Please be Patient

Savannah sat placidly in her wheelchair.
Paperwork, paperwork...

The Endocrinologist asked, "Does she get more alert?"

"What do you mean? She's alert, right now," I said.

"Hmm. Does she smile?"

"Yes, quite often." I clipped my answer.

"Savannah, can you smile for me, Sweetie?"

"She's not smiling because she knows she's at the doctor's office."

"Oh."

I've noticed an interesting phenomenon among people who encounter the severely disabled, especially the non-verbal, and that is asking them to perform arbitrary tasks to prove they exist. I used to get into arguments with Savannah's teachers many years ago when they would insist she didn't understand. They'd say, when we ask her to do x, she doesn't do it. I'd say, "why should she do it? I wouldn't do that just because you asked me, so why should she?" They didn't see her as a person with any volition. To them, she should act like a trained monkey.

The small talk concluded, the doctor examined Savannah. Afterward, she ordered some tests.

"Will the orders appear at the lab as if my magic?" I asked, trying to contain my sarcasm.

"As if by foot," the doctor said, trying to contain hers.

I laughed.  Okay.  I deserved that, I suppose, even though my experience has taught me to never believe anything a doctor says regarding how any of their systems will work without my intervention.

We checked-out and rolled to the lab.

"This is Savannah."

"Do you have the orders?" The receptionist asked.

"No, we just came from the doctor.  She said someone would bring them down," I added, "by foot."

"Okay, have a seat."

She eats formula...
A thin, young woman, carrying a clipboard, approached me in the waiting room. "Mr. Borden, I need to ask you about Savannah's nutrition information."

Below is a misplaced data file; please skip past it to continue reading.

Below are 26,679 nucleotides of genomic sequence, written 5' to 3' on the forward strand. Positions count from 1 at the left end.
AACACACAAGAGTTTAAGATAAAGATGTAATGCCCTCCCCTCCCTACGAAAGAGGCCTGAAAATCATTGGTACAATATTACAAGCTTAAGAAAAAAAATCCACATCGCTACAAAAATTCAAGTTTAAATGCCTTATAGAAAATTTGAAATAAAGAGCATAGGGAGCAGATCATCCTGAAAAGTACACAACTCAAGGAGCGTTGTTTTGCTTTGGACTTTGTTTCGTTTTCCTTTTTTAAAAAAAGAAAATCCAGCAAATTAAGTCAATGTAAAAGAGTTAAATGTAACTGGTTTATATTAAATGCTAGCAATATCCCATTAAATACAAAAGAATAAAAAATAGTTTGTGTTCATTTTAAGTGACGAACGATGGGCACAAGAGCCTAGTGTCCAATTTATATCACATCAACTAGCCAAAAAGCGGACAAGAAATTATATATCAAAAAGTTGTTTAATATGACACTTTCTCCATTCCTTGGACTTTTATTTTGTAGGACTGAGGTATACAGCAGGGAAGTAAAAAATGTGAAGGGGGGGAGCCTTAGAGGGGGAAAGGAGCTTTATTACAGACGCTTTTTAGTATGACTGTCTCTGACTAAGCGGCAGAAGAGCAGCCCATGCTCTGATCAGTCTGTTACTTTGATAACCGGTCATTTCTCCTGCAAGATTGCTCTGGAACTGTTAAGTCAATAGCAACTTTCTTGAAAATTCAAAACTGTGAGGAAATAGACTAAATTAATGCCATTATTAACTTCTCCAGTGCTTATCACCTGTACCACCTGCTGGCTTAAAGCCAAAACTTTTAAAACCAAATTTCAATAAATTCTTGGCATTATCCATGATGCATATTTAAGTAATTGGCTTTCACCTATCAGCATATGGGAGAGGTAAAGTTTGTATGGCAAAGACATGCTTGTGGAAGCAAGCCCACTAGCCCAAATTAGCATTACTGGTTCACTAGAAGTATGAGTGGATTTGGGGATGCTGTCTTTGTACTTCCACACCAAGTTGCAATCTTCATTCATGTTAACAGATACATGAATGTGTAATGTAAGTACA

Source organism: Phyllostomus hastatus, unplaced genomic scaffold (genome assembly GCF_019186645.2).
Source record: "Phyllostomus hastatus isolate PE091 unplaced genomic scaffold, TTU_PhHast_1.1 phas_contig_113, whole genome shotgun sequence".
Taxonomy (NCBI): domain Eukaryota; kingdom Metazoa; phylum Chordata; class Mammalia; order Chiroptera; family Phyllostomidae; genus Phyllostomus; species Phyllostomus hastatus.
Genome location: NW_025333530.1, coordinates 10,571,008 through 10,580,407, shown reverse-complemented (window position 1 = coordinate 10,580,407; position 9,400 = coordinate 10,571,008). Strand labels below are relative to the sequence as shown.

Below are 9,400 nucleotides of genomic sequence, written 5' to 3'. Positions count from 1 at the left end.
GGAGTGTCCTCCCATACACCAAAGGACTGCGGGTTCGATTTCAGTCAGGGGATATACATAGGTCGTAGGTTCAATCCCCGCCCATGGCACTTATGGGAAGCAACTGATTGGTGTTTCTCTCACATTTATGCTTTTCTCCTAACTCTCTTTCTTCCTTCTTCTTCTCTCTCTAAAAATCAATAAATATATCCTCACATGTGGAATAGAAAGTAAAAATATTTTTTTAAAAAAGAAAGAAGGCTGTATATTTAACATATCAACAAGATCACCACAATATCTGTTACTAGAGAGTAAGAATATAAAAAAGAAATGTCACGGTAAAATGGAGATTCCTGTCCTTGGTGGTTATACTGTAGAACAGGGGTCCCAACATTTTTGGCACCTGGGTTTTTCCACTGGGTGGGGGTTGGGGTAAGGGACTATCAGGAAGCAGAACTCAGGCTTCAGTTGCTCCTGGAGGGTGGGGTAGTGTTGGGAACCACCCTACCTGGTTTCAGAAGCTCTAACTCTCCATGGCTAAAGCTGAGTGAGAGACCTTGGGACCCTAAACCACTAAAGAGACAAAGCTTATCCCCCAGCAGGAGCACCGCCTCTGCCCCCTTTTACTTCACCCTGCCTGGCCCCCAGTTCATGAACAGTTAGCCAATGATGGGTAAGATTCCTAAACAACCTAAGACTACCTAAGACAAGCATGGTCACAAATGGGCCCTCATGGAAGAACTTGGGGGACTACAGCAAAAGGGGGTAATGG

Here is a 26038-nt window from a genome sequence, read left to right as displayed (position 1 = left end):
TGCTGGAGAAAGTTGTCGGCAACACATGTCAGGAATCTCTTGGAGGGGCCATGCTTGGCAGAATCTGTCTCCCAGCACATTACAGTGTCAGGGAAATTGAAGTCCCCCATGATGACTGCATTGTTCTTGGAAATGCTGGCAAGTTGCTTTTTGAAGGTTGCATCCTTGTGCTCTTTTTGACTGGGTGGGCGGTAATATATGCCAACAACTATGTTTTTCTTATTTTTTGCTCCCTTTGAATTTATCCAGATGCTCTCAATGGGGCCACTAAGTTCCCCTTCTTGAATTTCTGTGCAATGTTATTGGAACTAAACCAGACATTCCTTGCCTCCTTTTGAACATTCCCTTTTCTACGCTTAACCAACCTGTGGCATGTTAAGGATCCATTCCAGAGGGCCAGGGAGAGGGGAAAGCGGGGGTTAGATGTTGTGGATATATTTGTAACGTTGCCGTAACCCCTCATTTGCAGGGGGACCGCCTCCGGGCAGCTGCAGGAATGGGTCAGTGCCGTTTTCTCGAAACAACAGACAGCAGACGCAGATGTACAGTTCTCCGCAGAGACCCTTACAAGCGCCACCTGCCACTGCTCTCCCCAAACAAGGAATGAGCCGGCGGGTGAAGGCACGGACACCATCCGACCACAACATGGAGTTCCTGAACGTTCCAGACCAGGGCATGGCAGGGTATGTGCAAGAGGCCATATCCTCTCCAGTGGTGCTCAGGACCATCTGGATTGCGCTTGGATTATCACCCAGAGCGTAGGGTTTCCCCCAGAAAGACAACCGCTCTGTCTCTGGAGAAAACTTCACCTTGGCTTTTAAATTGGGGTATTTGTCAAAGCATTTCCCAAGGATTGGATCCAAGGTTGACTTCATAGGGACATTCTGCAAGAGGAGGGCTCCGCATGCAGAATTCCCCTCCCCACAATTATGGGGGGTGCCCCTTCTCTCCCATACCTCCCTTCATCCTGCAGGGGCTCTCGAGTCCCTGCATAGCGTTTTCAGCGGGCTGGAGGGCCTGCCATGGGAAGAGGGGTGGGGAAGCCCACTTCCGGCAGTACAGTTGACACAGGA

"Sure, have at it." I laughed.

She asked me about all the sections on the intake form regarding her eating habits where I had scrawled, "Formula, N/A."

I pointed at her apparatus humming away. "She eats formula through a tube, five times a day."

"Oh," she said before disregarding my response and barreling forward with her questions. Who's the trained monkey here? I thought. I pointed at her feeding tube again.

We waited for a long time with the other miserable patients. I overheard one mother say, "We've been here for two hours."

Finally, the receptionist addressed me, "Now, who were you again?"

"Borden."

"Gordon?"

"Borden. Those orders didn't arrive by foot, now, did they?  Imagine that? You should check with Dr. Endocrinologist, who sent us."

The receptionist, disgusted, retreated into the office.  She returned some time later with a hand full of paper.

Eventually the phlebotomist jabbed Savannah full of holes in both arms. Dug around under the skin with the butterfly needle. But, Savannah was so brave.  She didn't punch the poor, scared girl in the face (which she used to do). She took her torture session like a pro.

#disability #specialneeds #parenting #doctors #healthcare #TrainedMonkeysWorkingInMedicalOffices



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